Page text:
themselves as separate individuals, not as representatives of a family, community, or other group. They dislike
being dependent on other people, or having others dependent on them.

Freedom

The individual that Americans idealize prefers an atmosphere of freedom, where neither the government nor
any other external force or agency dictates what the individual does. For Americans, the idea of individual
freedom has strong, positive connotations.

Competitiveness

Competitiveness pervades the society. It is obvious in the attention given to athletic events and to star athletes,
who are praised for being real competitors. It is also obvious in schools and extracurricular activities for
children, where games and contests are assumed to be desirable and beneficial. Competitiveness is less obvious
when it is in the minds of people who are persistently comparing themselves with others.

Privacy

Closely associated with the value Americans place on individualism is the importance of privacy. Americans
assume that most people need some time to themselves or some time alone to think about things or recover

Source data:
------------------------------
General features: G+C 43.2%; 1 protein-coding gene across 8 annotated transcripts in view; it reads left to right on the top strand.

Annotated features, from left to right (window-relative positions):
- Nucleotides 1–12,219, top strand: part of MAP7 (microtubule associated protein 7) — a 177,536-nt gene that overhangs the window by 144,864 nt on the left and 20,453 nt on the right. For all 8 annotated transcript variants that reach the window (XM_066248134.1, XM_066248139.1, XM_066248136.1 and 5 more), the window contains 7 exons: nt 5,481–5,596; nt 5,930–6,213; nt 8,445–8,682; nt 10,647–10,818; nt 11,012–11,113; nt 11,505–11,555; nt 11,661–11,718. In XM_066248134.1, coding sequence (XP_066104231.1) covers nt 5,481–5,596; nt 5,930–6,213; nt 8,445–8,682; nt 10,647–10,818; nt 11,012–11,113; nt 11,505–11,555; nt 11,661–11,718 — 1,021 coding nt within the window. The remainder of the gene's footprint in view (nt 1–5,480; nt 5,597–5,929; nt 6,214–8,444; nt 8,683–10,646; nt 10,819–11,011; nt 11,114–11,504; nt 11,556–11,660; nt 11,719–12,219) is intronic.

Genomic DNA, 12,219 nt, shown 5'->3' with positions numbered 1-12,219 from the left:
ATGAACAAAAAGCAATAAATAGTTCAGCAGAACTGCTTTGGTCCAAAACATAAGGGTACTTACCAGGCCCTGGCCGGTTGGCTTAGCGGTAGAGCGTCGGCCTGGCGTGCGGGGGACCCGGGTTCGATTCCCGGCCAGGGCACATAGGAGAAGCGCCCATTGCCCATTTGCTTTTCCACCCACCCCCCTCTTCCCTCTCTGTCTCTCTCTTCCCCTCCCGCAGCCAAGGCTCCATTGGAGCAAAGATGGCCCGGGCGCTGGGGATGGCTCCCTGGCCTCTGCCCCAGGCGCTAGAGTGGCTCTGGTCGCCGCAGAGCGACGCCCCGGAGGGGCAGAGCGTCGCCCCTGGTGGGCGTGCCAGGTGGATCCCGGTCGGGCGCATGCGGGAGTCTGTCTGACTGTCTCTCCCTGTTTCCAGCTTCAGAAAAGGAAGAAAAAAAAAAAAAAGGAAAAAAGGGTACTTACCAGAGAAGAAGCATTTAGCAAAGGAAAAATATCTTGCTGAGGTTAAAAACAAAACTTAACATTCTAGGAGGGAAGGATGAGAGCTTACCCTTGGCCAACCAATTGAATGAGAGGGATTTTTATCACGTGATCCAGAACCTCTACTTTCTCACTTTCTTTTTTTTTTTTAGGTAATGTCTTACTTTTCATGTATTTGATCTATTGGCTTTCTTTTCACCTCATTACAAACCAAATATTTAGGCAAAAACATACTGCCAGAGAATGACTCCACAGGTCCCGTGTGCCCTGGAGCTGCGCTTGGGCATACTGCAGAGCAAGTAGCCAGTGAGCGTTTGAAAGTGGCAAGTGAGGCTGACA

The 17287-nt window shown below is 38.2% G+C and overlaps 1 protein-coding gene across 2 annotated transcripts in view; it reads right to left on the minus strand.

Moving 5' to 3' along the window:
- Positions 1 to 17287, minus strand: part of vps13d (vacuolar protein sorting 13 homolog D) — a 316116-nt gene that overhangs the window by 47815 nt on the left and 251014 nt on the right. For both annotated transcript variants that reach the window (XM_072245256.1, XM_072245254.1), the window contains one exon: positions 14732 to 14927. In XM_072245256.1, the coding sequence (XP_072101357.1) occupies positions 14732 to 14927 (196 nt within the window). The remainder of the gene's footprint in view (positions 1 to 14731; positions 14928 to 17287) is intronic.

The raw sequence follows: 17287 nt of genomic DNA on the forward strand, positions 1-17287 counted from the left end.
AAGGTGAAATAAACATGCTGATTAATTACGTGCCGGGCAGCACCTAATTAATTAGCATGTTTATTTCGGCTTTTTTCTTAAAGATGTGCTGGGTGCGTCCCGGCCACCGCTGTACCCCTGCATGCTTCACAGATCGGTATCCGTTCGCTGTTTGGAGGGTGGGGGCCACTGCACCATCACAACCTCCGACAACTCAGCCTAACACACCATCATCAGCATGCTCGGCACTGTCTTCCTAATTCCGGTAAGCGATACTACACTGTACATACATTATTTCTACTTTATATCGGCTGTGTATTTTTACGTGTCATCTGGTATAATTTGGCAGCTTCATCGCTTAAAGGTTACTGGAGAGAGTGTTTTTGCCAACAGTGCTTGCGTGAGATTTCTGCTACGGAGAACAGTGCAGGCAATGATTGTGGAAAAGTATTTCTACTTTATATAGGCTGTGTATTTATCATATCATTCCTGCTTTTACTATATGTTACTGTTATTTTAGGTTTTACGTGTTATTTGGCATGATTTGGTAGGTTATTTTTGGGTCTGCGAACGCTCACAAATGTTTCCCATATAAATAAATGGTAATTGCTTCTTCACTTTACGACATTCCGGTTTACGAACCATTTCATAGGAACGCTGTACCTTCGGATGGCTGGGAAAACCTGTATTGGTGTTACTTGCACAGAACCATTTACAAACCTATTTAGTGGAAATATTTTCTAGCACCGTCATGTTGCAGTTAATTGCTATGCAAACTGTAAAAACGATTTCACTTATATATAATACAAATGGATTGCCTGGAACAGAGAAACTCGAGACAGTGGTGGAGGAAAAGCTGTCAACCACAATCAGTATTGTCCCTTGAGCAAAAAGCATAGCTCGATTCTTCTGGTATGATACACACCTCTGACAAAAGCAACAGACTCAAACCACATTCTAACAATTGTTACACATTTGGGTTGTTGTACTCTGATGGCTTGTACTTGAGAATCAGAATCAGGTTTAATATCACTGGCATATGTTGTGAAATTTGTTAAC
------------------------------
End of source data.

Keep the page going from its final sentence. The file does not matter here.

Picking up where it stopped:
their spent psychological energy. Americans also assume that people have their private thoughts that might
never be shared with anyone.

Equality

Americans are distinctive in the degree to which they believe in the ideal, as stated in the Declaration of
Independence, that all men are created equal. Although they sometimes violate the ideal in their daily lives,
Americans have a deep faith that in some fundamental way all people are of equal value, that no one is born
superior to anyone else.

Informality

Americans treat each other in very informal ways, for example, even in the presence of great differences in age
or social standing. From the point of view some people from other cultures, this kind of behavior reflects lack
of respect. From point of view of others, it reflects a healthy lack of concern for social ritual.

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The Future, Change, and Progress

Americans are generally less concerned about history and traditions; they look ahead. They have the idea that
what happens in the future is within their control, or at least subject to their influence. The mature, sensible
person, they think, sets goals for the future and works systematically toward them. Desirable changes in the
future can be produced by the progress of working towards these goals.

Goodness of Humanity

The future cannot be better if people in general are not fundamentally good and improvable. Americans assume